It seems that more people than ever are starting their own businesses. One the biggest concerns of any start-up is deciding what to charge for their product or services. Charge too little and you risk operating at a loss.  Charge too much and you risk not operating at all. So if you are a savvy young start-up, what should you be charging? Here are some things to consider:

To charge or not to charge

Many entrepreneurs work under the assumption that the lowest price-point is the best way to get their ‘foot in the door’. The conventional wisdom is that the person who charges the least, wins. But this might not necessarily be the case.

One reason for this is that the lower the charge for the service, the more demanding some clients become. These are the types of clients who expect a posh product on a bargain budget. There may be endless edits, tons of criticism and then a battle over the final bill. By the time it’s all said and done, working with this type of client may actually cost more than the fees they paid.

Charging too little also runs the risk of cheapening your services. Like it or not, low price is associated with low quality.  And many potential clients are afraid that if they pay a cheaper fee then they are going to get a cheap result. Setting the right price is, to some degree, setting the level of your client’s expectations.

One solution to this is to offer a short term discount – and to let potential clients know that this price won’t last for ever.  Be upfront about the reason for the discounted price, specifically that you are trying to grab their attention and keep it with your outstanding quality, and many potential clients become bona fide paying clients.

Bargain today means bargain forever… right?

Does this mean that if you start with low prices you will be stuck with low prices forever? Certainly not.  People who get something on sale don’t expect to find that same product at the sale price all of the time.

And the vast majority of clients are also business people. They appreciate the need to make a profit. If you’ve already won them over with your excellent service and professionalism, most are happy to meet your fee increase.

The flip side of charging too little is, of course, charging too much.  Many a start-up has been knocked down long before they got into the race because they charged too much too soon.  Unless you can justify that cost (i.e. you offer oodles of features that your competitors do not) be careful not to set a price point that creates the false illusion of a premium product or service. It rarely works and usually ends in alienation and an empty inbox.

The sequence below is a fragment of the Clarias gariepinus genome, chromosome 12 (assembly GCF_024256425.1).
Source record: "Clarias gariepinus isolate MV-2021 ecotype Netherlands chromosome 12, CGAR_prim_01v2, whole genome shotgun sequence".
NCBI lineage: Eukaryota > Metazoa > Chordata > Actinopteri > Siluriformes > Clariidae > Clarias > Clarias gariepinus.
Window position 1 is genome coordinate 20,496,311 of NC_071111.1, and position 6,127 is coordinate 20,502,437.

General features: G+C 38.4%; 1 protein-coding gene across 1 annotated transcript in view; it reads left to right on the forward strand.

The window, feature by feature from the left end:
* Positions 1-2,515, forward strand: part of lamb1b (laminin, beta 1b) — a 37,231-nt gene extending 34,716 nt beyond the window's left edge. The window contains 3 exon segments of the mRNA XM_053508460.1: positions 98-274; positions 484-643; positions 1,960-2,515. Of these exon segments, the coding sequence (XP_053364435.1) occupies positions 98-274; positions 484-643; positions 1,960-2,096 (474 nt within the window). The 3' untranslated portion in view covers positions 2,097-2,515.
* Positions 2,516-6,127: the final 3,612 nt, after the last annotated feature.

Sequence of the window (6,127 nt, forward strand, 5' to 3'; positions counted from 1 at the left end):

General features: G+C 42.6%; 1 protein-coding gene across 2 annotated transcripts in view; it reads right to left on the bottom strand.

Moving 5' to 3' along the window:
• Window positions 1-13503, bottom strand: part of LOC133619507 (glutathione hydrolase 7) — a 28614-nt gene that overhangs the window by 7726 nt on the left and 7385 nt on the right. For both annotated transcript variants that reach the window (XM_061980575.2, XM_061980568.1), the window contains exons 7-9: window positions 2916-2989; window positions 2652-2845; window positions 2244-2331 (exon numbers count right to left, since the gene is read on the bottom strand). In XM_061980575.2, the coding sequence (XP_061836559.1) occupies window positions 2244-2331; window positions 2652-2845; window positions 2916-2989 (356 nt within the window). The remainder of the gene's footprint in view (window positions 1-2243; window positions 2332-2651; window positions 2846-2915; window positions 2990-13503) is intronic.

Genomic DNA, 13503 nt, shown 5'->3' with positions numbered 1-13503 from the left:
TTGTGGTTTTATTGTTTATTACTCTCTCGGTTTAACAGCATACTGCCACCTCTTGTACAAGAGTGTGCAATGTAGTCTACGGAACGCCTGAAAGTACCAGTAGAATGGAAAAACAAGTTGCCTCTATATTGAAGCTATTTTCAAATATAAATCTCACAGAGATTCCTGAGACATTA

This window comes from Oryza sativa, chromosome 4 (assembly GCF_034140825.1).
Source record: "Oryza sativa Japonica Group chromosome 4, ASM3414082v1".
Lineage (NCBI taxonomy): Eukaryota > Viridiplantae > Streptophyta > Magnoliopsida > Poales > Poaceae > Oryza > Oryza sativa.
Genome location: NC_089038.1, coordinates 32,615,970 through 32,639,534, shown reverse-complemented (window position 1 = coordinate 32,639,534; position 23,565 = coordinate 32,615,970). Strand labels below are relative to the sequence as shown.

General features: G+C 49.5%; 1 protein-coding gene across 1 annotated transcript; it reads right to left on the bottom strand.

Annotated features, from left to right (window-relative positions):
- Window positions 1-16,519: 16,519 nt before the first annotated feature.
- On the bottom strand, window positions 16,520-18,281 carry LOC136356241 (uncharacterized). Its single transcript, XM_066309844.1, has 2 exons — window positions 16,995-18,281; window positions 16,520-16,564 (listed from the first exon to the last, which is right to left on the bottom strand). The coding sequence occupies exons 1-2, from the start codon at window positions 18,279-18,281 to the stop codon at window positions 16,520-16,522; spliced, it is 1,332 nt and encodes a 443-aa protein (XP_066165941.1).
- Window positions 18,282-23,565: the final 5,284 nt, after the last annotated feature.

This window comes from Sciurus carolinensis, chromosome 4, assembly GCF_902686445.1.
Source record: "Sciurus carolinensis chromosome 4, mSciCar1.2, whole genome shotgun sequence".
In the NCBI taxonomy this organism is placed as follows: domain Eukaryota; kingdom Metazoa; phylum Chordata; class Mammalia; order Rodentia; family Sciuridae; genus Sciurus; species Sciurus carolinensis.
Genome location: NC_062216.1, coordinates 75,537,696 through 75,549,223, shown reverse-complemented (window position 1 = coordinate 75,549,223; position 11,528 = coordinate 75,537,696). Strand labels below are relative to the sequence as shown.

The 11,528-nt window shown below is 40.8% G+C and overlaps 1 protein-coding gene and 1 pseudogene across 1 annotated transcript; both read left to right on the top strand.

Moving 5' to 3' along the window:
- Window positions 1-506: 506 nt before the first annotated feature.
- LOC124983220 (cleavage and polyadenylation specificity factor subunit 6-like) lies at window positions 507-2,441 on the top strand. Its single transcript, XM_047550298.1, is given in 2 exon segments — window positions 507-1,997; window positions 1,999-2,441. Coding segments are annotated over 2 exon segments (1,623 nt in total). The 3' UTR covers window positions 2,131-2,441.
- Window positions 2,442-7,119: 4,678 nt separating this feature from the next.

And the answer is….

So, what to charge? That all depends. First take a look at what your established competitors are charging. More established companies will base their price on a number of factors, including experience, brand awareness, and the expectations of their target market. If your target market is in alignment with a competitors, you can charge a little bit lower than them while you build your experience and brand awareness.

It also makes sense to do some business analysis in order to arrive at your perfect equilibrium price – that price point where you have the right amount of incoming work and are working in profit. This may require some experimentation with prices. When you offer low prices, are you so inundated with business that you can hardly keep up? And at what price point does business seem to drop off precipitously?  Keep track of the numbers and the answer might be revealed.

The key, of course, is to find the right balance. By remaining flexible, listening to and responding to client feedback, and doing some serious analytics, the right price – and a growing business – are within everyone’s reach.

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